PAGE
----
Prepared, a startup building technology to better connect citizens to the U.S. emergency calling system, announced today that it has raised a $9.8 million round, led by First Round. Other investors in the round included M13, 8VC and Modern Venture Partners, among others.
The company has now raised more than $11 million.
Prepared was born 3.5 years ago when co-founder and CEO Michael Chime started building software targeting public safety while at Yale. Their early work included a safety app for universities.
At the time, schools asked the team how data from students reporting issues could reach 911 services. It turned out that 911 call centers are technologically dated and generally unable to accept information other than calls. Given that modern smartphones can collect pictures and videos, restricting inbound 911 data to voice is pretty darn antiquated.
Prepared, the startup formed from the founders’ early work, wants to close that gap. The company has moved away from an app, as most citizens don’t think about the need to contact emergency services ahead of time. So, today, Prepared’s service allows 911 dispatchers to send callers a text that connects them to a web app, where they can upload rich media about the situation they have encountered.
After raising a pre-seed round on their idea, Prepared launched its service 10 months ago. Today, 30 cities have signed up, representing what Chime said was around 2 million citizens.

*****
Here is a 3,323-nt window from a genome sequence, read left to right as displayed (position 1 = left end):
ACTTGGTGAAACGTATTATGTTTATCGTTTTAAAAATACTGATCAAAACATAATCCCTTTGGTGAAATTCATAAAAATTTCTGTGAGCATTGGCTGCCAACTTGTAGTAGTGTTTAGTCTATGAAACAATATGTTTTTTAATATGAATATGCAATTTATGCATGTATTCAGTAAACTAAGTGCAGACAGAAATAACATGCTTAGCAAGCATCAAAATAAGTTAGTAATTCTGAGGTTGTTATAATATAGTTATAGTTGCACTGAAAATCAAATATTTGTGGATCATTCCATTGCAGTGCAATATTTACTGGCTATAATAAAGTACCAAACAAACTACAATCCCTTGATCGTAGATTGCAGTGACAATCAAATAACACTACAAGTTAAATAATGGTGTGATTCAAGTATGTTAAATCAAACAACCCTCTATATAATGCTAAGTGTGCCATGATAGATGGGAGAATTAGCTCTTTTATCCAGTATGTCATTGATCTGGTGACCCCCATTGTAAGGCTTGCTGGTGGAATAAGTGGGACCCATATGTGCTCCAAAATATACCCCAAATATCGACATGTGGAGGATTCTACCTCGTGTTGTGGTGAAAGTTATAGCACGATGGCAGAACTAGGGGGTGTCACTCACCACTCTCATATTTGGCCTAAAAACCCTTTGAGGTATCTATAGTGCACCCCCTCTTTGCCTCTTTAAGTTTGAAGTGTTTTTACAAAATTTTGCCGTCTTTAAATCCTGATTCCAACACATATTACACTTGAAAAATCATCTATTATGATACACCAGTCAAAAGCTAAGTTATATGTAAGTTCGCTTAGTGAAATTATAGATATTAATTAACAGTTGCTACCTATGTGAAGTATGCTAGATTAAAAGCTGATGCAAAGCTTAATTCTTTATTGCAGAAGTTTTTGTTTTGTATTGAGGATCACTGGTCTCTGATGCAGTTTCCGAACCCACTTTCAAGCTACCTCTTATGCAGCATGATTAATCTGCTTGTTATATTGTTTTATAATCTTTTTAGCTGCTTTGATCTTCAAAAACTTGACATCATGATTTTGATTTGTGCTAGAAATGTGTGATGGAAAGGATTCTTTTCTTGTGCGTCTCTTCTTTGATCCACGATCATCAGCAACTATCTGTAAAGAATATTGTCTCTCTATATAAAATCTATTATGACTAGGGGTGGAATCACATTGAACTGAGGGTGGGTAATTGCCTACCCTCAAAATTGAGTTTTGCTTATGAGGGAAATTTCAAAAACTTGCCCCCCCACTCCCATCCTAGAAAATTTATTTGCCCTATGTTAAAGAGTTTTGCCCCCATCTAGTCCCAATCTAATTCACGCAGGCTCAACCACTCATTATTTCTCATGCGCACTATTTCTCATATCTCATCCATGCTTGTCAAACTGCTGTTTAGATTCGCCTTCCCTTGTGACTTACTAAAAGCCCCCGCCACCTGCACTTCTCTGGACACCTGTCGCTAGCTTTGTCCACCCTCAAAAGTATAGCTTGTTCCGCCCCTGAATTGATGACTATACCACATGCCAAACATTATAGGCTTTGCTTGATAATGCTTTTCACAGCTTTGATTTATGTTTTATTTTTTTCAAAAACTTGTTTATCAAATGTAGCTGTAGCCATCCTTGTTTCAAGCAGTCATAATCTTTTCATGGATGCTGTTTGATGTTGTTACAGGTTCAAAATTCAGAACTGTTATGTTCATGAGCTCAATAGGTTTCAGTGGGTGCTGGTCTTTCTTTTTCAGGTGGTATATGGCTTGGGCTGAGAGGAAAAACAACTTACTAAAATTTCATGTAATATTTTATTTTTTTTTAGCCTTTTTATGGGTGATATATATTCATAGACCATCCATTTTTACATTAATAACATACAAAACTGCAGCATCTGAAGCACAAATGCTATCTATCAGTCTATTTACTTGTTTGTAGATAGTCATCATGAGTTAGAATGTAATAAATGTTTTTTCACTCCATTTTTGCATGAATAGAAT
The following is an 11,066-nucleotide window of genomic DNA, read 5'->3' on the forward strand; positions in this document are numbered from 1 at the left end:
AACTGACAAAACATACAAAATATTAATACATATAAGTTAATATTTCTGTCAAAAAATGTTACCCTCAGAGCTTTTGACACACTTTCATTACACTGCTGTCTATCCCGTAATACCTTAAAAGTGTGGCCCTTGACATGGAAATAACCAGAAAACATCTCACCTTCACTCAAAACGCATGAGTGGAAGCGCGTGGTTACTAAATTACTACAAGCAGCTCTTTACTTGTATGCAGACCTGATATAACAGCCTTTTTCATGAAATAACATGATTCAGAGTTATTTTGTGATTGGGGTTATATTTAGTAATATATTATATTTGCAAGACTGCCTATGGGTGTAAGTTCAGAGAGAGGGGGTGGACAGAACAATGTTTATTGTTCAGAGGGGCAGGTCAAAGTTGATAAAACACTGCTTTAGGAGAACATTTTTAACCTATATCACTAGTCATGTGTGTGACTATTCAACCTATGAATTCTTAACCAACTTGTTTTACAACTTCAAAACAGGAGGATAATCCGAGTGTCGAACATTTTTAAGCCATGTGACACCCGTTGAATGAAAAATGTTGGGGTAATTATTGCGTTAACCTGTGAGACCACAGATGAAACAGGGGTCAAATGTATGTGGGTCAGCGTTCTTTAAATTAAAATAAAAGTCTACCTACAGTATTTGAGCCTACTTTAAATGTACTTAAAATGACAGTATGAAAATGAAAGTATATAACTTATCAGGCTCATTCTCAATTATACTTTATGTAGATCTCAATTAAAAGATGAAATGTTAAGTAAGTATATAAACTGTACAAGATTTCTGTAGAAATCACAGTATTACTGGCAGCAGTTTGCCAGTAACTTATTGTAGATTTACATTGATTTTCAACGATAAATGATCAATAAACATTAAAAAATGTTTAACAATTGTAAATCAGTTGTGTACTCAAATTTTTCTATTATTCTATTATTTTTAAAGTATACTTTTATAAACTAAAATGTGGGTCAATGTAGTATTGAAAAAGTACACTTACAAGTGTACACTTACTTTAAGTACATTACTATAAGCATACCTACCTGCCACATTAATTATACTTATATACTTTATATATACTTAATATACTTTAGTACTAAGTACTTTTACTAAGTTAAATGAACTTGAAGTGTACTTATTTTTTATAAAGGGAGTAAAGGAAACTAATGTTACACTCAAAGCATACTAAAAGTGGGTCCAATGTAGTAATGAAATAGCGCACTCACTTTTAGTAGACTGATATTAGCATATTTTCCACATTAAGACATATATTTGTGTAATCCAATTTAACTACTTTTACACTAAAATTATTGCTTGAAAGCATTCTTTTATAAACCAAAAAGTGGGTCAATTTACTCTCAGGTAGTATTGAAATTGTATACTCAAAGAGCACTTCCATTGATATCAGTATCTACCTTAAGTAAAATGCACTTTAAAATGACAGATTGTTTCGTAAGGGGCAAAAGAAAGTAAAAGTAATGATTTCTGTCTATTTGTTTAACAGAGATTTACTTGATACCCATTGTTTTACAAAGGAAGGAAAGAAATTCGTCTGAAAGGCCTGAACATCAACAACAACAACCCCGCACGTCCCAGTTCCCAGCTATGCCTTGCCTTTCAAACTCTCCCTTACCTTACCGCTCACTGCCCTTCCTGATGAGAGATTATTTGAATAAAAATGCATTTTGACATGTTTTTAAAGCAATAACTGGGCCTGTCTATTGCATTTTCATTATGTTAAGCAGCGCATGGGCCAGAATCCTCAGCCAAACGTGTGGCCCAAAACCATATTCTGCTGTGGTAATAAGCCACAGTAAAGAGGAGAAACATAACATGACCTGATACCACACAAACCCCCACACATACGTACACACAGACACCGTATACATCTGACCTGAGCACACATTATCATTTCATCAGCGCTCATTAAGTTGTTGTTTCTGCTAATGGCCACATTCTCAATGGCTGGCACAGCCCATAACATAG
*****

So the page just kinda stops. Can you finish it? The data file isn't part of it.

The company has short-circuited the often long cycle of government procurement by offering its service for free. Per Chime, the company’s software spreads from one center to the next by word of mouth, giving the company a growing in-market footprint, if not rising revenues.
That’s what the venture capital is for — external capital is a way to avoid normal business gravity for a period of time.
Naturally, Prepared has plans to eventually monetize. Chime was a bit coy on revenue plans, but did mention that there could be a freemium element to the service in time and that Prepared could help federate data from 911 centers to other groups, perhaps allowing them to charge for the connection.
Putting off monetization in the SaaS era might seem a little bit old school. But Chime and the Prepared staff are looking at the 911 market as an aggregate, with the co-founder arguing that without external effort, its potential customer base wouldn’t get its tech for a decade or more. So, it has raised money to go collect that market now and make money a little bit later. Prepared will likely see some revenue this year, Chime said, adding that any early top-line might be its eventual chief revenue source.
I like it when tech does something that impacts a lot of folks. And given how important 911-style services are, what Prepared is building could help a good number of people. We’ll circle back when the company turns on the revenue taps to see what it has in mind, and how far it has expanded its in-market footprint by that time.